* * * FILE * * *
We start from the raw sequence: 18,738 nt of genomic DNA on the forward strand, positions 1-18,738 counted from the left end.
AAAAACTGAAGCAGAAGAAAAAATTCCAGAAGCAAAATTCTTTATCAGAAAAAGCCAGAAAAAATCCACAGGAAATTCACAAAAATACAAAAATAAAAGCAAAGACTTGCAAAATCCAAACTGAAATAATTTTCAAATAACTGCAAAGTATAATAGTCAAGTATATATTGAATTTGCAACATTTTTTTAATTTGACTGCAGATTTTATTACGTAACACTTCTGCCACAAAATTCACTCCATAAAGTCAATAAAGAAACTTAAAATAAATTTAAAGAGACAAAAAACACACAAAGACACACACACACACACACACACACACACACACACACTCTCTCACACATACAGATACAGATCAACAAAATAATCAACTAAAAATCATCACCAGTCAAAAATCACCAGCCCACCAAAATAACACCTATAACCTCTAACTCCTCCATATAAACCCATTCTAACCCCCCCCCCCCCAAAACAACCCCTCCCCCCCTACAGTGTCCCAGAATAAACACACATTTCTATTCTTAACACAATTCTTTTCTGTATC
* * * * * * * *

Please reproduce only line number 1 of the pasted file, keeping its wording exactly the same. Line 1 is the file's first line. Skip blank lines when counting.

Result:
We start from the raw sequence: 18,738 nt of genomic DNA on the forward strand, positions 1-18,738 counted from the left end.